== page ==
Does Honey Enhance Green Tea Benefits?

Green tea delivers antioxidants and a gentle energy lift without any help. If you opt to sweeten your green tea, honey may be your best choice, because it contains antioxidants and may add further health benefits. Both green tea and honey may promote weight management and protect the body from certain chronic diseases, although further research is needed.

Honey may add to green tea's benefits.


Because green tea leaves are exposed to air for a shorter time before drying than oolong and black tea leaves, it retains a high level of polyphenols called catechins. Polyphenols are plant compounds with antioxidant effects on the body. Antioxidants scavenge free radicals, helping to protect the body from cell damage. Free radicals can tamper with DNA and even cause cell death, according to the University of Maryland Medical Center. Consuming honey instead of other sweeteners also increases antioxidants in your diet.

Weight Loss

Green tea may improve weight loss by increasing metabolism and assisting in fat burning, according to the University of Maryland Medical Center. The catechins in green tea may help burn fat, although further research is needed. Honey causes a lower rises in blood sugar compared to sucrose and dextrose in diabetics, researchers from the Dubai Specialized Medical Center and Medical Research Laboratories report in the Spring 2004 issue of "Journal of Medicinal Food." Maintaining stable blood sugar reduces food cravings. Consuming honey in green tea may help it work better as a weight loss beverage, especially if you have a sweet tooth.

Disease Prevention

Preliminary studies suggest green tea may help to prevent heart disease and high cholesterol, reduce inflammation in inflammatory bowel disease, and have protective effects against certain cancers, diabetes and liver disease, according to the University of Maryland Medical Center.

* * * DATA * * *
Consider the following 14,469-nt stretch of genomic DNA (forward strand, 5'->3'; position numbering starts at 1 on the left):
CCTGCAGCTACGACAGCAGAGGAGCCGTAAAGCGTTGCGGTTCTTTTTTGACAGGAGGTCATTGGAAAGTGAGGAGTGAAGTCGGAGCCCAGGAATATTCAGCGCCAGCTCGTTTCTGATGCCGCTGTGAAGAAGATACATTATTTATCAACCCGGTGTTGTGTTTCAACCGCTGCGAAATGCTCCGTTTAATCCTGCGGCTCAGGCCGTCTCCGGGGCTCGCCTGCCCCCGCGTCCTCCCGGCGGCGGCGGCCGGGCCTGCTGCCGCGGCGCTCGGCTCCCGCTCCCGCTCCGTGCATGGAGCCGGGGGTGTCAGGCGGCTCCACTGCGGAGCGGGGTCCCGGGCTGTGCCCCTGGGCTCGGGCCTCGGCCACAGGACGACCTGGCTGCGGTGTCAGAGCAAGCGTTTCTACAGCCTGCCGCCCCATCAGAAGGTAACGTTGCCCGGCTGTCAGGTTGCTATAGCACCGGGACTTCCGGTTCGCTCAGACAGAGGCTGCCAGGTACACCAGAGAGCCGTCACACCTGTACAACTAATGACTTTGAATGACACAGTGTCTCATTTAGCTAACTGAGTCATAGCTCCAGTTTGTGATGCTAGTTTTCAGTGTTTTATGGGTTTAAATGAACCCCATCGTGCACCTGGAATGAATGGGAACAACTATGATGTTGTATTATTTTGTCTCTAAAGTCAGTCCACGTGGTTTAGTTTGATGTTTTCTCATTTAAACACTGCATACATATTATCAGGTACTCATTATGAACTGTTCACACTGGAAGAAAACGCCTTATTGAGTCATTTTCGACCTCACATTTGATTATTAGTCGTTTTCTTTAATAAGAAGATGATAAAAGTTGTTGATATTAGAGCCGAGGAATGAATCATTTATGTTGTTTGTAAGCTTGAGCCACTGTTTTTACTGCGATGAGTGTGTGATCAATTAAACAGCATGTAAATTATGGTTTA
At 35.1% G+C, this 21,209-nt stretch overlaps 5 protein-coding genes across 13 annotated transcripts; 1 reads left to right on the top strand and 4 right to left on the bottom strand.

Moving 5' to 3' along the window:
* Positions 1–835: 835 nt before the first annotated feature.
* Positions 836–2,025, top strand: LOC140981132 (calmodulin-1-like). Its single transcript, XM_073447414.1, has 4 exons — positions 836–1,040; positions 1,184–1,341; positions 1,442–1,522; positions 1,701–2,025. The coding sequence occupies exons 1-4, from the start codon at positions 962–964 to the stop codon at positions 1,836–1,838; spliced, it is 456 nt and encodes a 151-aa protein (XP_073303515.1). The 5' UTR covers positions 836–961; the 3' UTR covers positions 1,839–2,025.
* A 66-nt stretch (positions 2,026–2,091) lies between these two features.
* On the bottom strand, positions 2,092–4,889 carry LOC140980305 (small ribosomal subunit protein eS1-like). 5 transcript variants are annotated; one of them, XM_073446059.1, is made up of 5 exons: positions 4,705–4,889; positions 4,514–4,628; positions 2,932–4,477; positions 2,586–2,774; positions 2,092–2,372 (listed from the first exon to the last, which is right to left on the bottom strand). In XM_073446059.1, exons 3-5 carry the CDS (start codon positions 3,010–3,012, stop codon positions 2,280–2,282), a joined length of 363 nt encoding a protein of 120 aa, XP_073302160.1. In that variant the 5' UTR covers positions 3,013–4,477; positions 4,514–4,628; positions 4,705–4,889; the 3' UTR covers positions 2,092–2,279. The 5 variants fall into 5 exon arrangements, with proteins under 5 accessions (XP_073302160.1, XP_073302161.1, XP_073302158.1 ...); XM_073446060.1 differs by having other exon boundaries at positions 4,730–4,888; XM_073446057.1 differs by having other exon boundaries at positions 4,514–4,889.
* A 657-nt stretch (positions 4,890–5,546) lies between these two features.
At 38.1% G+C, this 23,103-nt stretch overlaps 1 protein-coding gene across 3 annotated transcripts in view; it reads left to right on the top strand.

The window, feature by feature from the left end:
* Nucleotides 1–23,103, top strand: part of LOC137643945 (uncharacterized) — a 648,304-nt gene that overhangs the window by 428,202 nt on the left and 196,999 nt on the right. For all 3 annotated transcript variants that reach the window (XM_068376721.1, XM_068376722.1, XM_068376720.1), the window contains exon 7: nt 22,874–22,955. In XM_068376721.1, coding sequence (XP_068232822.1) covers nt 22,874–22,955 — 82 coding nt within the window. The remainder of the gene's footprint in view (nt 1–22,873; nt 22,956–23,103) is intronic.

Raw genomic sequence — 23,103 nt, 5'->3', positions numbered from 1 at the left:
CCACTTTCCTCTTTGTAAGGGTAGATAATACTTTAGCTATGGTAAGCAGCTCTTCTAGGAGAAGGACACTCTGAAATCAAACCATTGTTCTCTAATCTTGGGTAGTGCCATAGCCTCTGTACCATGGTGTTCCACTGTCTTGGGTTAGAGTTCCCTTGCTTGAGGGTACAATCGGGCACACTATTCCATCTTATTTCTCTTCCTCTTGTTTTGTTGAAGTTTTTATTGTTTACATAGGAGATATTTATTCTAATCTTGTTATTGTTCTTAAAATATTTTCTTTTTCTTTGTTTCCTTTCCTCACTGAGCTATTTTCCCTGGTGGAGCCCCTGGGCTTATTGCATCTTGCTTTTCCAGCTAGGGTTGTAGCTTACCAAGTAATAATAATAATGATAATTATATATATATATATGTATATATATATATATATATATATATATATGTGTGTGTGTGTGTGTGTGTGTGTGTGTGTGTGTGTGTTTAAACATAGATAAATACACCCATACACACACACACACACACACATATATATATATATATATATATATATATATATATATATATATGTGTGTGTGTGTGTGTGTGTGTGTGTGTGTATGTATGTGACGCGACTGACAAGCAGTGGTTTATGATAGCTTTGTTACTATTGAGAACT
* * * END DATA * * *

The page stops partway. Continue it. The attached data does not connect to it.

Natural honey reduces blood lipids, or fats, homocysteine and C-reactive protein in normal subjects and subjects with high blood lipids, the Dubai researchers found. Levels of homocysteine and C-reactive protein provide an indication of increased risk for heart disease.


Green tea's antioxidants, in addition to helping to protect the body from diseases common to middle age and the senior years such as atherosclerosis -- hardening of the arteries -- and possibly reducing the inflammation from arthritis, may help to protect the body from free radicals' aging effects.

Consuming honey resulted in reduced anxiety and improved spatial memory in middle-aged rats, compared to rats fed a comparable diet with sucrose or a sugar-free diet, researchers from New Zealand's Waikato University reported in the June 2009 issue of "Physiology and Behavior." Although human trials need to be done, early results suggest that honey may protect the brain.

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